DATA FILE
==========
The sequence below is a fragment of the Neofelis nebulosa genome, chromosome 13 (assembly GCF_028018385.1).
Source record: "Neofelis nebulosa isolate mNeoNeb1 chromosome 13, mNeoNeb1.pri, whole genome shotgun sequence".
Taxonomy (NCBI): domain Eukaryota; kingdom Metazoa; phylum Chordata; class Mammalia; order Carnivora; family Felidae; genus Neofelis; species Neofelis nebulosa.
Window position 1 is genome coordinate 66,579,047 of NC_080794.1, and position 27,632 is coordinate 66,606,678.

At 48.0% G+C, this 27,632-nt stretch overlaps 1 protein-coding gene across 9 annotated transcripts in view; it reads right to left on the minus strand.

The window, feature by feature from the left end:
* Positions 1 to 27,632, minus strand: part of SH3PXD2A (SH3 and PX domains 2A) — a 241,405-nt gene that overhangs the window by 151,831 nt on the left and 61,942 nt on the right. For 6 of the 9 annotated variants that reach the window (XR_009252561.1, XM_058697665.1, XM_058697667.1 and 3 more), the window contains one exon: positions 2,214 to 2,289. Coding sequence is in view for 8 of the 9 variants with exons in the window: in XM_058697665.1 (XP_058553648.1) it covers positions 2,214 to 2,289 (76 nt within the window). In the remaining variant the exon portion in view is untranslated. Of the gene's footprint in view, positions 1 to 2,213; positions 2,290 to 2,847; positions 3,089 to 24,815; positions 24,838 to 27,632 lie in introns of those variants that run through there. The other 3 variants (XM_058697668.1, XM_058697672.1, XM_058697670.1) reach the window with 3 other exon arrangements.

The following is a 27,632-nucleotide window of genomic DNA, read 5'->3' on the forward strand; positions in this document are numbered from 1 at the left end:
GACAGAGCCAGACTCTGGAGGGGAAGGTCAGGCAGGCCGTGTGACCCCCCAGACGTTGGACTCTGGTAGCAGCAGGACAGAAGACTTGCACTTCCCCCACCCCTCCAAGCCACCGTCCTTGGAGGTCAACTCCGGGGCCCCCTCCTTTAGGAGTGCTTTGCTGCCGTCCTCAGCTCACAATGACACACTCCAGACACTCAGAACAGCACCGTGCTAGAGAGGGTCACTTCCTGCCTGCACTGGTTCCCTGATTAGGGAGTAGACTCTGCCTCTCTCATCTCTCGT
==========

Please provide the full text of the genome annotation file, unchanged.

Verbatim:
The sequence below is a fragment of the Neofelis nebulosa genome, chromosome 13 (assembly GCF_028018385.1).
Source record: "Neofelis nebulosa isolate mNeoNeb1 chromosome 13, mNeoNeb1.pri, whole genome shotgun sequence".
Taxonomy (NCBI): domain Eukaryota; kingdom Metazoa; phylum Chordata; class Mammalia; order Carnivora; family Felidae; genus Neofelis; species Neofelis nebulosa.
Window position 1 is genome coordinate 66,579,047 of NC_080794.1, and position 27,632 is coordinate 66,606,678.

At 48.0% G+C, this 27,632-nt stretch overlaps 1 protein-coding gene across 9 annotated transcripts in view; it reads right to left on the minus strand.

The window, feature by feature from the left end:
* Positions 1 to 27,632, minus strand: part of SH3PXD2A (SH3 and PX domains 2A) — a 241,405-nt gene that overhangs the window by 151,831 nt on the left and 61,942 nt on the right. For 6 of the 9 annotated variants that reach the window (XR_009252561.1, XM_058697665.1, XM_058697667.1 and 3 more), the window contains one exon: positions 2,214 to 2,289. Coding sequence is in view for 8 of the 9 variants with exons in the window: in XM_058697665.1 (XP_058553648.1) it covers positions 2,214 to 2,289 (76 nt within the window). In the remaining variant the exon portion in view is untranslated. Of the gene's footprint in view, positions 1 to 2,213; positions 2,290 to 2,847; positions 3,089 to 24,815; positions 24,838 to 27,632 lie in introns of those variants that run through there. The other 3 variants (XM_058697668.1, XM_058697672.1, XM_058697670.1) reach the window with 3 other exon arrangements.

The following is a 27,632-nucleotide window of genomic DNA, read 5'->3' on the forward strand; positions in this document are numbered from 1 at the left end:
GACAGAGCCAGACTCTGGAGGGGAAGGTCAGGCAGGCCGTGTGACCCCCCAGACGTTGGACTCTGGTAGCAGCAGGACAGAAGACTTGCACTTCCCCCACCCCTCCAAGCCACCGTCCTTGGAGGTCAACTCCGGGGCCCCCTCCTTTAGGAGTGCTTTGCTGCCGTCCTCAGCTCACAATGACACACTCCAGACACTCAGAACAGCACCGTGCTAGAGAGGGTCACTTCCTGCCTGCACTGGTTCCCTGATTAGGGAGTAGACTCTGCCTCTCTCATCTCTCGT